Francis Ford Coppola and Paramount first put out The Godfather Trilogy in a special edition in 2001, at a time when the archival materials at hand had yet to be extensively restored. The original negative was worn out and the prints used for mastering were not accurate to the original release. The new release The Godfather Collection: The Coppola Restoration, released on both DVD and Blu-ray, is a corrective.
Is it overkill to claim that The Godfather on Blu-ray is a sign of the format coming to maturity? Francis Ford Coppola’s adaptation of Mario Puzo’s bestseller remains the great American epic of the immigrant dream turned family business. Al Pacino stars as Michael Corleone in this dark side of the American dream story, rising from clean-cut son of New York Godfather Vito Corleone (Marlon Brando in an Oscar –winning performance) to ruthless mob leader to modern American businessman trying to pull his family’s tentacles from the criminal world. The Godfather (1972) has become the great evocation of the dark side of the American Dream (“I believe in America,” it begins) and The Godfather, Part II (1974) is less a sequel than a further exploration of the family business that both reaches back from and looks beyond the story of the first film, contrasting Michael’s increasingly ruthless rise with the life of young Vito Corleone (played by Robert De Niro, who won his first Oscar for the role). Both films won multiple Oscars, including “Best Picture, Coppola picked up a Best Director award for Part II. Separately the films are masterpieces. Together, they are a landmark work of American cinema.
Francis Ford Coppola oversaw this DVD and cinematographer Gordon Willis personally supervised the restoration and mastering of the film for DVD, and new featurettes on the film and on the restoration process supplement the already rich collection of supplements carried over from the previous special edition.
Read the complete review on my MSN DVD column here.
Also new this week is a collection of three Max Ophuls films from Criterion: La Ronde, Le Plaiser and his masterpiece The Earrings of Madame de…, each disc with a generous collection of supplements.
The great films of Max Ophuls elaborate dances of unconditional love in a conditional world of social constraints and fickle lovers, and his 1953 The Earrings of Madame de… is the most elegant of these melancholy waltzes…. Criterion releases two other Max Ophuls classics this week as well: the delicately sweet and sour La Ronde (1950), a roundelay of chance meetings, secret trysts, hopeless courtships and cuckolded lovers where everybody and somebody’s fool on the romantic merry-go-round, and Le Plaisir (1952), a trilogy of romantic tales told with mix of sweet generosity and a wistful sense of regret. There’s no cynicism here, merely a bemused irony with a dash of melancholy and sadness, and the delirious elegance of his gliding camera gives it all a delicate beauty.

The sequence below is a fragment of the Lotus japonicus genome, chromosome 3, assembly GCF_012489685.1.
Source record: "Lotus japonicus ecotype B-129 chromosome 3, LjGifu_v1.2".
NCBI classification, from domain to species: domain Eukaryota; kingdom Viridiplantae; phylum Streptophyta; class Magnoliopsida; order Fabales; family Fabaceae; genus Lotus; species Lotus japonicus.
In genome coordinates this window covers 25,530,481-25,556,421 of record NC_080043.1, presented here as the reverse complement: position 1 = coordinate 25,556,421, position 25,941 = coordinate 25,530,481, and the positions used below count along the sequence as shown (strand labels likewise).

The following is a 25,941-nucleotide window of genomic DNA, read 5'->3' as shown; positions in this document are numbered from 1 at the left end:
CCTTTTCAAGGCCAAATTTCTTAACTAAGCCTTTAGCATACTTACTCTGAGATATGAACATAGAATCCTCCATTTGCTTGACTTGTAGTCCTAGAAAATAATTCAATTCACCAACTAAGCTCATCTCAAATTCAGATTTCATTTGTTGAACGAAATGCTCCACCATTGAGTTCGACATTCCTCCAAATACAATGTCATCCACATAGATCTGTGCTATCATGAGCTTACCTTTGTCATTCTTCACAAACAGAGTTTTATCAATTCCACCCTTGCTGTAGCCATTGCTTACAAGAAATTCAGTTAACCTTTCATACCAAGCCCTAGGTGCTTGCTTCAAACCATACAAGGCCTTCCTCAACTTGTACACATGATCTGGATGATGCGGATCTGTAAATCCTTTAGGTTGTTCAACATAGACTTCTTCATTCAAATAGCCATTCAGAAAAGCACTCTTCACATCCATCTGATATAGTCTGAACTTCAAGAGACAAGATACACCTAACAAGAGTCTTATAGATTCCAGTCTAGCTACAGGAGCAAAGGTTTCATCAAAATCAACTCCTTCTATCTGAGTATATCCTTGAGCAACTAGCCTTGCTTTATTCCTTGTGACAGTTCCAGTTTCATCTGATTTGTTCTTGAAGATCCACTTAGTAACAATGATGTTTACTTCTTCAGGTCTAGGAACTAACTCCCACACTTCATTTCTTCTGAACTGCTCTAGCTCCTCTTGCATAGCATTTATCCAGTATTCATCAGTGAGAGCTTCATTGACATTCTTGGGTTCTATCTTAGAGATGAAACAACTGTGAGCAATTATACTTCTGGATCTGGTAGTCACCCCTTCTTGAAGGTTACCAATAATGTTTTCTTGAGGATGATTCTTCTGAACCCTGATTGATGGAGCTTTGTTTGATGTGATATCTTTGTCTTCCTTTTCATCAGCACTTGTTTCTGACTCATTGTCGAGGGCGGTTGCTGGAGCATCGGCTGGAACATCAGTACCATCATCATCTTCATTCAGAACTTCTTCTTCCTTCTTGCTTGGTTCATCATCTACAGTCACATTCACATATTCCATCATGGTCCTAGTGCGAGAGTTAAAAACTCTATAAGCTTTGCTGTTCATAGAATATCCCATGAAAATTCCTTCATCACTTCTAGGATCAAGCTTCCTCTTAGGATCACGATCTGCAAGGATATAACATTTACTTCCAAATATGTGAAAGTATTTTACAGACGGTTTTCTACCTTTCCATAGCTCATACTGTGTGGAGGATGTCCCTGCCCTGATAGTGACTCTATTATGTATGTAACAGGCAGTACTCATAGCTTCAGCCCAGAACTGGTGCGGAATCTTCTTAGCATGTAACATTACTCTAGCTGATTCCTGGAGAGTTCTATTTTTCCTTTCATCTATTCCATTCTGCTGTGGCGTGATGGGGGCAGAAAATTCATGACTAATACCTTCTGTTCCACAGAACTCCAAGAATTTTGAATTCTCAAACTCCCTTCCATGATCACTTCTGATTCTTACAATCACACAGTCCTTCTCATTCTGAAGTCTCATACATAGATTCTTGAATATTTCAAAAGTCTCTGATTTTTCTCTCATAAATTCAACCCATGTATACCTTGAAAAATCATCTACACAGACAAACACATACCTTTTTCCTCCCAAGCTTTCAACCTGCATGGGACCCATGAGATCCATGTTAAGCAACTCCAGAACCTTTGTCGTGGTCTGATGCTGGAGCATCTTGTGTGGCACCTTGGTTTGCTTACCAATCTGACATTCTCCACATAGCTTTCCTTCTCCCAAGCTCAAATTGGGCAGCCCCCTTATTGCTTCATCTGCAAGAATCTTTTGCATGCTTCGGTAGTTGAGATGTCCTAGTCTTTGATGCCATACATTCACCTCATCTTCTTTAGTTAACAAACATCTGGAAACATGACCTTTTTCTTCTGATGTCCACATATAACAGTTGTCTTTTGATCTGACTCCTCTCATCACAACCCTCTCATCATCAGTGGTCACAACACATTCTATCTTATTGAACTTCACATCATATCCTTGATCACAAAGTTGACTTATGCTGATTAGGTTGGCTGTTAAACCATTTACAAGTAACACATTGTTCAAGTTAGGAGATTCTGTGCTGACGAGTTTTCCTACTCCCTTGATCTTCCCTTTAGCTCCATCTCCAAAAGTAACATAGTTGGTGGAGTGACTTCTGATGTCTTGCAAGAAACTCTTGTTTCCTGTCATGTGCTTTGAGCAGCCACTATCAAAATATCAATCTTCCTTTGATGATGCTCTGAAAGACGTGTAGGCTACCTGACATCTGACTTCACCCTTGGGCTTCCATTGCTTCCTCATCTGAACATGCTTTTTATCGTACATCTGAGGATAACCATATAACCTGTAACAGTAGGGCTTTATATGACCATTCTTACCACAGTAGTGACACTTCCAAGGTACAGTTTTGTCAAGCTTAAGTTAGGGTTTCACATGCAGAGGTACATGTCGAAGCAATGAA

Here’s a digest of the other DVD releases featured on my MSN column:
Kate Beckinsale and Sam Rockwell are a separated couple with unresolved issues in David Gordon Green’s drama of failing relationships and the damage left in their wake…. For all the misery and emotional mess of Snow Angels, Green finds resilience and hope in the kids and even in some of the grown-ups.
TV: Chuck: The Complete First Season and Pushing Daisies: The Complete First Season:
Lee Pace is “the Pieman” Ned, a life-long loner with the touch of life and death. One touch brings the dead back to life with a touch, another sends them back to the great beyond, and if he doesn’t remake physical contact within a minute, the consequences are life and death. Anna Friel is Chuck, his childhood sweetheart and murder victim brought back to life, destined to remain his untouchable love (that aforementioned touch of life and death) in the sweetest romance on TV. With nothing better to do after being roused from eternal slumber, she joins Ned and his private eye partner Emerson Cod (Chi McBride) to solve the murders of recently deceased (who all come briefly to life to provide a few clues to their killer). Bryan Fuller has been playing with the netherworld between life and death in such shows as Dead Like Me and Wonderfalls, but the alchemy comes together in this fantasy-laced world, thanks in large part to the visual imagination of co-producer and pilot director Barry Sonnenfeld. He helps turn this high-concept dramedy into a vividly realized storybook world.
Special Releases: Vincent Minnelli’s An American in Paris: Two-Disc Special Edition with Gene Kelly, Risky Business: 25th Anniversary Deluxe Edition and Eclipse Series 12: Aki Kaurismäki’s Proletariat Trilogy:
… three of Aki Kaurismäki’s comedies deadpan absurdism and working-class despair. Kaurismaki proved himself a master of simple, affectionate, minimalist portraits with little dialogue and plenty of wry, dry humor with Shadows in Paradise (1986), a story of numb service industry survivors (Kaurismaki favorites Matti Pellonpää and Kati Outinen) who stumble through a relationship without ever losing their hang-dog expression. In Ariel (1988), an unemployed Laplander hits Helsinki with nothing but hope and a Cadillac convertible with a stubborn roof and falls into petty crime. While they play like existential slapstick comedies, with a glimmer of hope under all that dour stoicism, The Match Factory Girl (1990) remains Kaurismaki’s darkest comedy…
I also wrote about Aki Kaurismaki for a retrospective a few years ago; you can find the article here.
The weekly column goes live every Tuesday on MSN Entertainment.